I hope none of you looks here for answers, because you will only find questions and opinions.
At the stated December communication, we had some enthusiastic (spirited) discussion about what changes are needed to revitalize freemasonry. It is my opinion that the current need for change was precipitated by previous changes. Freemasonry was once a thriving institution.
During this discussion, a distinction was made between quality and quantity. It was suggested that our fraternity should strive for quality over quantity, but that we need numbers to finance and support the brothers who endeavor to achieve quality.
This of course begs the question of what constitutes quality. Rather than supplying an answer I give you a Sufi teaching story, and leave the interpretation to you.
A dervish who belonged to a conventional sort of community was walking along a river and meditating on moralistic and scholastic problems; such problems formed the core teaching of his group. As he walked he was suddenly startled to hear an outcry coming from the island in the water. Someone was intoning the dervish call, YA HU but doing it all wrong; the man over there was saying U YA HU. Our dervish decided that the ignoramus on the island needed instruction. He hired a rowboat and got over there. He found a man dressed in a dervish robe, stopped by him, and carefully instructed the unfortunate.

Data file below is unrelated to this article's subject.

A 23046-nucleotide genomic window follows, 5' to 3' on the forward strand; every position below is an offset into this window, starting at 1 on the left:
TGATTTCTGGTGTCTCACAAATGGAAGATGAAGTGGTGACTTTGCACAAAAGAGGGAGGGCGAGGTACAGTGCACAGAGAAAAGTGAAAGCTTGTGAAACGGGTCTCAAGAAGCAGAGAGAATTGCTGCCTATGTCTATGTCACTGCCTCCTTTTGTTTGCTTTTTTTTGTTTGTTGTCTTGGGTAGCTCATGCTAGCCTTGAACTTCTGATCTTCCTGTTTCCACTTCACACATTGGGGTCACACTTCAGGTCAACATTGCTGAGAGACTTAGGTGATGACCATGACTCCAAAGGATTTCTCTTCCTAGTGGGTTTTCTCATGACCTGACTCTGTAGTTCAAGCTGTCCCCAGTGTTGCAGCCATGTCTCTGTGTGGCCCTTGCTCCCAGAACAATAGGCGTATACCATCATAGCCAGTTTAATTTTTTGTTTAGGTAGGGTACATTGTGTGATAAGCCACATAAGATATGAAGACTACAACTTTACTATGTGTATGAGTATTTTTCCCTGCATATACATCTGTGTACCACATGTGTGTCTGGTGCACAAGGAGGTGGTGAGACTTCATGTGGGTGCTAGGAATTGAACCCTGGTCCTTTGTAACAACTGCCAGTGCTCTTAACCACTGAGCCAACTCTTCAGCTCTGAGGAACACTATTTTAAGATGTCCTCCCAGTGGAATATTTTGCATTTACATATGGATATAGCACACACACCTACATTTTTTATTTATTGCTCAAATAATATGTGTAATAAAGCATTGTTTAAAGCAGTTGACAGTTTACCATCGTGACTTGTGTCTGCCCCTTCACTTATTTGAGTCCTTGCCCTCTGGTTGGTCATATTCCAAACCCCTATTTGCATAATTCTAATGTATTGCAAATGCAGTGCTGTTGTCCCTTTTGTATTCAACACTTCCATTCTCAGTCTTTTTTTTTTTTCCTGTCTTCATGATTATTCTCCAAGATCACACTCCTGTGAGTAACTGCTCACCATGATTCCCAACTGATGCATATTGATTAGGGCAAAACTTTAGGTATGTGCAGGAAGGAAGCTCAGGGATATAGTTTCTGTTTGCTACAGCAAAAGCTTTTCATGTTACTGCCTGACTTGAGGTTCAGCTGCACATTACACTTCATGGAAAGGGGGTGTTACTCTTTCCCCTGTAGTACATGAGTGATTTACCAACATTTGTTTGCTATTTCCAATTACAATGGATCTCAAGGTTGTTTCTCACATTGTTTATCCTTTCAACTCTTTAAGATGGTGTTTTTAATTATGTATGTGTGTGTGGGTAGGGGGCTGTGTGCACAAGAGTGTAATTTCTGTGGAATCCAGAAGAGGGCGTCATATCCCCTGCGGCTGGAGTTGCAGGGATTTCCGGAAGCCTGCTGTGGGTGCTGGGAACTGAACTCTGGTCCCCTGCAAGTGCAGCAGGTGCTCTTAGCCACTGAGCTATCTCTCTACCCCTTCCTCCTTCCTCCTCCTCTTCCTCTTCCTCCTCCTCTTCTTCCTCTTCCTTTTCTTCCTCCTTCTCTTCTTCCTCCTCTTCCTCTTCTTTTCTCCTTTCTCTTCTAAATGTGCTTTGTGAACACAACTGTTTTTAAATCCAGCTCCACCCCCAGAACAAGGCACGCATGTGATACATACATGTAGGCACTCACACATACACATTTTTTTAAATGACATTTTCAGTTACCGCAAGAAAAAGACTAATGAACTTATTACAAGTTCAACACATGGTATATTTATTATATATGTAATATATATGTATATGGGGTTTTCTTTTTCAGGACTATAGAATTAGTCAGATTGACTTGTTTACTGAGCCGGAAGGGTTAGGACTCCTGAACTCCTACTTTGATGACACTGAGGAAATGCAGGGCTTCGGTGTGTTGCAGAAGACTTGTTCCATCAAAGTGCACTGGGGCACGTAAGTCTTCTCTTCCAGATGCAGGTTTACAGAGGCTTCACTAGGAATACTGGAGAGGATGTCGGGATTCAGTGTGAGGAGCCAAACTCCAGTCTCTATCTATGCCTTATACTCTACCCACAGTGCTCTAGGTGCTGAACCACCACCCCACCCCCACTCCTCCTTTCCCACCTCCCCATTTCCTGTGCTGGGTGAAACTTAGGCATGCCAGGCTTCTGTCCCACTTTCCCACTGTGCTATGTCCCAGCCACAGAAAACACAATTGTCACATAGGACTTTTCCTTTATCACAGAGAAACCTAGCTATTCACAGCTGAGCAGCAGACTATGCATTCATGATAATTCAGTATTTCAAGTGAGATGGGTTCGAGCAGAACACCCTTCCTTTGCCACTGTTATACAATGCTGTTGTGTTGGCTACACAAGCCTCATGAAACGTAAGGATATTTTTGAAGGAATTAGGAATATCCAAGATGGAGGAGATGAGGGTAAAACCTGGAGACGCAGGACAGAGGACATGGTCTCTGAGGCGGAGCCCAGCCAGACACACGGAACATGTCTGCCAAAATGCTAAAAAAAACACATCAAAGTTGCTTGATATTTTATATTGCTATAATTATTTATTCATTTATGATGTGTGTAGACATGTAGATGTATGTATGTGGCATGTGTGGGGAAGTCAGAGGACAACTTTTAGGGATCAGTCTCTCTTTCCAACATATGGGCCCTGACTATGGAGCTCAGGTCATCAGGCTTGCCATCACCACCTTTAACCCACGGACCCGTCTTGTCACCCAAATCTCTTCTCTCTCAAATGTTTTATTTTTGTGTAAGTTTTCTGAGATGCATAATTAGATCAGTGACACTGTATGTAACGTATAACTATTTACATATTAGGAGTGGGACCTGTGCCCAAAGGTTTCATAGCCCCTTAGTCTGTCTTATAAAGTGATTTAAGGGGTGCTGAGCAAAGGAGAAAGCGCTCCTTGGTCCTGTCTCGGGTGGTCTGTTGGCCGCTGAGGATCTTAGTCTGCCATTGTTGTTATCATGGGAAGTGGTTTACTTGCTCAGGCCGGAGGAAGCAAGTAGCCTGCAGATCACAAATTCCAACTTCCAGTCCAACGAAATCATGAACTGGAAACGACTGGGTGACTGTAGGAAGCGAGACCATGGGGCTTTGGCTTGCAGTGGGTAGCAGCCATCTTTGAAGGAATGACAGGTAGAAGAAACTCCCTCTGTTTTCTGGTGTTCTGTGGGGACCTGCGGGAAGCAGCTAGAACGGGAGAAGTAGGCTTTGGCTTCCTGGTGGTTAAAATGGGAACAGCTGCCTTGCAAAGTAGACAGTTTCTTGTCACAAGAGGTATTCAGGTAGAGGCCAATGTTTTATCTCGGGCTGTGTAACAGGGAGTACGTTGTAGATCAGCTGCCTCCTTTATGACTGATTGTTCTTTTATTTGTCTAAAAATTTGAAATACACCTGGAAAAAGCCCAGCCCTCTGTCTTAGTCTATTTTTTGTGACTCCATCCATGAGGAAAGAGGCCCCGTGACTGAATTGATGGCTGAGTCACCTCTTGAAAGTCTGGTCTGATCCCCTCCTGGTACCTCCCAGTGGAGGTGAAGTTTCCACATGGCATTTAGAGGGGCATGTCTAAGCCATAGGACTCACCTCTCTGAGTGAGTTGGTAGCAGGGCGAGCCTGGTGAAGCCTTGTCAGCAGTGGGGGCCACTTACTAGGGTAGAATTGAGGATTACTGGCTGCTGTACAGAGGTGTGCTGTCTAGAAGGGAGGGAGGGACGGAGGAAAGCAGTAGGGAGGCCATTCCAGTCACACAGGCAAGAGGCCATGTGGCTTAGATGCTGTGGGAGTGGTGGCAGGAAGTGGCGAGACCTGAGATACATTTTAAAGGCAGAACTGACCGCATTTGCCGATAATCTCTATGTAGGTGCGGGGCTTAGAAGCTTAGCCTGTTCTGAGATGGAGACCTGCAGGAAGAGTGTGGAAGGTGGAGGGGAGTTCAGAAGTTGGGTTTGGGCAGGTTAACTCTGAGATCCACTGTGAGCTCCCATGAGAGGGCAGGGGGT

Our man then left the island again, satisfied; he’d done a good deed. Rowing back he reflected on this sacred formula. It was said that anyone who could repeat it properly could even learn to walk on water, something our man had always hoped to do—but had always failed to achieve. Now he listened, but no sounds came. He had reached the middle of the water when he heard a halting start coming from over there, the ignorant dervish starting out with U YA again. Our man shook his head. Perverse humanity, persistent in error. Then he suddenly beheld a strange sight. The dervish from over there was walking on water, coming out toward the boat. Our man stopped rowing in astonishment. The dervish arrived. “Sorry to trouble you,” he said, standing on the river. “My memory is weak. I’ve already forgotten how to say it right. Could you help me again…?”
“The Man Who Walked on Water,” found in Idries Shah’s volume titled Tales of the Dervishes. The story, on page 84.
May you all have joyous holidays, no matter what faith you follow, and may the GAOTU smile upon you and all the earth.
Gary H. Bradley, WM